AB, a master of improvisation

AB, a master of improvisation

AB, a master of improvisation

Soon after AB de Villiers lifted Ashok Dinda over mid-wicket fence for six, the batsman sported a big grin. It might as well have been a smirk for, he knew, he had outsmarted the bowler once again.

 Till then Dinda was getting his length right, his yorkers -- both in the block-hole and on the off-stump – had been bang on target and hence had been difficult score off. But de Villiers, as he does it so often and with such ridiculous ease, moved wide of off-stump and, down on one knee, sent the bowler soaring into stands. Having disturbed Dinda’s rhythm, the right-hander pulled off a range of shots – scoop over fine-leg and reverse-sweep to third man to name two – to plunder 26 runs of that final over to make a big difference to the outcome of the match between Royal Challengers Bangalore and Pune Warriors here on Thursday night.    
   “He is a good bowler and really bowls good yorkers,” de Villiers said of Dinda. “... So, I had to do something different that’s why I played that lap shot (for six). I knew that if I just tried to hit him out of the ground, he would get his yorkers right. I tried to read his mind, put the pressure on him from the first ball with the lap shot and then he had to change his game plan,” he reasoned after picking the man of the match award for his 23-ball unbeaten 50 against Warriors. 


How good a batsman is often defined by the amount of time he has to play his strokes and how much he makes use of the crease. When it comes to T20 at least, few batsmen can rival de Villiers in these two parameters. Chris Gayle is devastating but he has his hitting arc and bowlers to target (he can afford that luxury as he opens the innings). No target appears unachievable when MS Dhoni is in the middle no matter who the bowlers are but rarely does the Indian skipper try anything extravagant. He relies mostly on his brute power. De Villiers, though, thrives on improvisation.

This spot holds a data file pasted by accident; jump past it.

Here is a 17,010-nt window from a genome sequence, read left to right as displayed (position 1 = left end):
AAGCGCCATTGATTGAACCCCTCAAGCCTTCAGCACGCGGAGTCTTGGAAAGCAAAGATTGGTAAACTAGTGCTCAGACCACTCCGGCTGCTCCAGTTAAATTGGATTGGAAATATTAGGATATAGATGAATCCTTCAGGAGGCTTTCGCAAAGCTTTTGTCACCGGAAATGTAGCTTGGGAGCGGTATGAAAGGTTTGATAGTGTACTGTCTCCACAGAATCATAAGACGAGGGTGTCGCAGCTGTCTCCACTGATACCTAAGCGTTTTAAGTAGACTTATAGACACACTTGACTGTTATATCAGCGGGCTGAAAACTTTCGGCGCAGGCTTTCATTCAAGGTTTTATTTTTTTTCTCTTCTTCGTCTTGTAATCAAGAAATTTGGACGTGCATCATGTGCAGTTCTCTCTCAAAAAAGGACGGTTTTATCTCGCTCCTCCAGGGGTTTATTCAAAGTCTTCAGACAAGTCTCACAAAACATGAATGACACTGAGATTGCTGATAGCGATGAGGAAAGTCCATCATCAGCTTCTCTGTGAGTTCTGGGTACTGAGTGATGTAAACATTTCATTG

“I think it’s important to score in as many areas as possible in T20 cricket,” he noted.  “You don’t want to be predictable, whether you are a batsman or a bowler. It’s important to keep refreshing your game, keep coming up with new ideas; create shots and create deliveries and try and stay one step ahead of the bowler or batsman. As a batsman, I try and work out new ways to put pressure on the bowler,” the Protean pointed out. 

Robin Uthappa, a big hitter of the cricket ball himself, reckons de Villiers’ game as ‘pretty dangerous’. “But honestly,” Uthappa noted, “it’s amazing the way he watches the ball. I think he’s got some great ball sense. I have played that shot and I know how risky that shot is. When you go down for that shot, you actually watch the ball till the last minute. It’s a skill that needs to be worked upon and I am sure he’s worked hard on it to do so well and do it so consistently,” he offered. 

Interestingly de Villiers said he doesn’t practice those strokes much. “Every time I go in, I try and read the situation and play to the best of my ability. Yes, it’s important to be fit (to play such shots). Obviously, sometimes it just needs one ball to make the difference, so you need to be focussed in the best possible condition with every ball you play out there.”

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